Michigan’s Hidden Gems: Upper Peninsula Charms- Part 3
From a stunning state park to the Ford Rouge Factory to Sault Ste Marie, adventures continue on Michigan's Upper Peninsula!
by Susan St Amand
Our first stop on the Pennisula was at the Upper Falls of Tahquamenon Falls State Park. At the visitors entrance stood a totem pole carved from wood.
From the visitors entrance, follow the park trail for about 1/3 mile. Tahquamenon Falls has a “rootbeer” color to it due to the tannic acid found in the water. The tannic acid is harmless to the environment. Historically, loggers floated their timber down this river. In recent years, there have been recordings of cougar sightings. One such cougar had a collar which indicated it had traveled to the Upper Pennisula area all the way from Idaho.
You can get a closer look of the Upper Falls by way of 94 steps leading down to the falls.
Continuing on our exploration of the Upper Pennisula, we headed to Sault Ste Marie, Michigan's first city established in 1668, named after the Virgin Mary. Here we witnessed the great “Soo Locks” at work. More than 11,000 ships carrying cargo pass through these locks every year. The locks were engineered to compensate for a 21 foot drop in water levels between Lake Superior and Lake Huron. The locks are operated and maintened by the Army Corps of Engineers.
Another place to learn about shipping history in the Great Lakes area is at Museum Ship Valley Camp.
The museum, located inside the ship, has on display one of the two damaged lifeboats retrieved from the famed Edmund Fitzgerald shipwreck, which occurred in November 1975. The lifeboats were the largest pieces of the wreckage recovered. Aquariums located inside the ship's museum containing fish species of the Grand Lakes region were found here as well. The majority of the fish species are cold water fish such as trout.
Exploring the streets of downtown Sault Ste Marie proves not difficult to get lost as all you need to do is follow the snowshoe prints painted on the sidewalks! Plenty of shipfaring and nautical gifts are to be found in the gift shops lining the main street nearest the Soo Locks area. A tulip garden shaped like an anchor is found along this stretch as well.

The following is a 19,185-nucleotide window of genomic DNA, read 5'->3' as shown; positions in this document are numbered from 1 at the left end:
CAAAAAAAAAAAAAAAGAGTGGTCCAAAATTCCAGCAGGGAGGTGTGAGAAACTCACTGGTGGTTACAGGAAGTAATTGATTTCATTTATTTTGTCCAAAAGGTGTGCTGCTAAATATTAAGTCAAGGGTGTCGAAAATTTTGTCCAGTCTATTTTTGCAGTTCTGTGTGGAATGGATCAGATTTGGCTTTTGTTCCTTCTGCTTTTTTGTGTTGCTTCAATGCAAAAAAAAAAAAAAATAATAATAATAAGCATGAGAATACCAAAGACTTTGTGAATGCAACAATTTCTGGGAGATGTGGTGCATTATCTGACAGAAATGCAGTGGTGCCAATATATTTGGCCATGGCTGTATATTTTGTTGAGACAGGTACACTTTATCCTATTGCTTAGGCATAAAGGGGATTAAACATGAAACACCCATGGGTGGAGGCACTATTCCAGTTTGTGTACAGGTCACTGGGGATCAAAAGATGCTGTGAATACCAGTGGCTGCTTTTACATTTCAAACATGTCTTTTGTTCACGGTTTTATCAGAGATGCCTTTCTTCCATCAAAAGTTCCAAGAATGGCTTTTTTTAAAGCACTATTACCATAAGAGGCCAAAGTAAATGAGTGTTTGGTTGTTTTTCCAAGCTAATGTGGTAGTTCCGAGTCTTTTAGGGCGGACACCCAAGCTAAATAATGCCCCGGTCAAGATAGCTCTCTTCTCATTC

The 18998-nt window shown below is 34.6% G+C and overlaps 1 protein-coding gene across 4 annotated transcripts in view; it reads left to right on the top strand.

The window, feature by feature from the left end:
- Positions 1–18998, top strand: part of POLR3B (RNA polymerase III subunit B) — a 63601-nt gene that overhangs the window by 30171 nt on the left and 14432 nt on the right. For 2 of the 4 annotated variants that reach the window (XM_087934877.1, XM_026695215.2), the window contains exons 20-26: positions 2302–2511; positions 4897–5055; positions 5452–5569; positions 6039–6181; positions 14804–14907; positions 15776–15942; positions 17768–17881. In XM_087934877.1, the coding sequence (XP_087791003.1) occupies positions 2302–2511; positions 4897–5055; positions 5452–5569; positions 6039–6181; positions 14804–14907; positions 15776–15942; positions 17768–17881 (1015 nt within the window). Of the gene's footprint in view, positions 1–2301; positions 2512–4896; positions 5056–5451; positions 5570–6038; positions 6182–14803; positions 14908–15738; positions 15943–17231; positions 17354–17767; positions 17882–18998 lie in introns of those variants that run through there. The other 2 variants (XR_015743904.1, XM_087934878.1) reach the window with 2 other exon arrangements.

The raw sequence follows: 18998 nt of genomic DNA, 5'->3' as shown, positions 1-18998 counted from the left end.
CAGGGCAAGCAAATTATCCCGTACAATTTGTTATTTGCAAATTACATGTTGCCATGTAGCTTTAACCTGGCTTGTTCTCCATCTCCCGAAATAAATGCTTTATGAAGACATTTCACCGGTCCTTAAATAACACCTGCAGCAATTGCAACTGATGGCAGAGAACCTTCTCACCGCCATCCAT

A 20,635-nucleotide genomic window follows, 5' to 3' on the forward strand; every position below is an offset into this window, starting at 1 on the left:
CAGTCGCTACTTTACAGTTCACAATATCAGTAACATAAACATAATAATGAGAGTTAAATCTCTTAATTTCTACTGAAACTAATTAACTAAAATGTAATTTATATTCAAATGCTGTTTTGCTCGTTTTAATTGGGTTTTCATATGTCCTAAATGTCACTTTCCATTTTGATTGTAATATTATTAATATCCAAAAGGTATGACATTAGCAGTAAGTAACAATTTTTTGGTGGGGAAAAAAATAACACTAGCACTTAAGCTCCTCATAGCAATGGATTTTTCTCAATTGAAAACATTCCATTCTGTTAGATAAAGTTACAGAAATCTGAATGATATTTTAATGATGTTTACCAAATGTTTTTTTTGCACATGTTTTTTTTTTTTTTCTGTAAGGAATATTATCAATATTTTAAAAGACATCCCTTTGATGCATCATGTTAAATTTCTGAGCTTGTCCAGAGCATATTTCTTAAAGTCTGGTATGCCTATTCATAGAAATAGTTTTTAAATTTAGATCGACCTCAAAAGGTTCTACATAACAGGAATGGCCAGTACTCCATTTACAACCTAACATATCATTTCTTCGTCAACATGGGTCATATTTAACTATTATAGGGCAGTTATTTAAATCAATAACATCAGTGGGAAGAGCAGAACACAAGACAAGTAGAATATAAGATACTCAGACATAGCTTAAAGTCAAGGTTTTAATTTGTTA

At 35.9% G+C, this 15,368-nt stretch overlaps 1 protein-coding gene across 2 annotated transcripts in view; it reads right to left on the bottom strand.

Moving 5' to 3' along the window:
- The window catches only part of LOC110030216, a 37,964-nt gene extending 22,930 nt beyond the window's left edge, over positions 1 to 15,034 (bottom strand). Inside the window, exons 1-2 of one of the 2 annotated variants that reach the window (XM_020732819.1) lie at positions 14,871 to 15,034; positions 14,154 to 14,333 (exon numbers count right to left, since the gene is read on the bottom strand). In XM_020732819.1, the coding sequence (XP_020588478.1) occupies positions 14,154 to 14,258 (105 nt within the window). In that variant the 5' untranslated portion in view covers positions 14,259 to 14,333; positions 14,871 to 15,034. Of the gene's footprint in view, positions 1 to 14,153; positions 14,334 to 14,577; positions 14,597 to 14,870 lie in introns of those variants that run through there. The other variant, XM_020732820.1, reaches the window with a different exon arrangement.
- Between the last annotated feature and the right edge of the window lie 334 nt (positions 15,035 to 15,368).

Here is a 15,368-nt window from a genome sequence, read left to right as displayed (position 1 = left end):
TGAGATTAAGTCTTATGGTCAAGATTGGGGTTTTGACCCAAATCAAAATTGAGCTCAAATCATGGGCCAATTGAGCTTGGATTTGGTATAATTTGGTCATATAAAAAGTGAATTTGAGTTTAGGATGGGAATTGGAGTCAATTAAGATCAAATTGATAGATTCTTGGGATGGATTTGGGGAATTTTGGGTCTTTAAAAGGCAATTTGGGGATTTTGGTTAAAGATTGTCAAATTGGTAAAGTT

Another interesting sight found along the pedastrian walk was a pair of eagles and their nest carved and created from wood. St. Mary's Cathedral Church, built in 1881 in a Gothic revival style is now a Michigan Historic Site.
An interesting restaurant, “The Antlers”, is a fascinating place to stop in and eat good home-made fare. Inside the restaurant, it lives up to its namesake. Wildlife tropies and antlers on display filled the walls and ceilings of the restaurant. The bar area was used in filming several episodes of “Gunsmoke”, a popular western series TV show which aired from 1955 to 1975.
The special of the day was “smelt”, a small cold, freshwater fish found in abundance during the spring as it makes it way upstream to breed. “Smelt” fish is also found in Northern Maine as well and similar to Ocean Smelt. Being a native of Northern Maine, my husband instantly ordered a plateful of smelt. As for myself, a native of Northern Maine as well and of French ancestry, I had to order the venison meatloaf and “poutines”. Poutines is a cultural French Canadian food consisting of hearty gravy with cheese curds poured over french fries.
Sault Ste Marie is the most eastern city located on the Upper Pennisula. An international bridge, traversing and separating Lake Huron and Lake Superior, connects it to its sister city in Canada, named Sault Ste Marie as well. Back on the Upper Pennisula, heading west along the Lake Superior coast from Sault Ste Marie, is the Point Iroquois Lighthouse. This lighthouse was important to assist freighters safely between the open waters of Whitefish Bay and the St. Mary's River.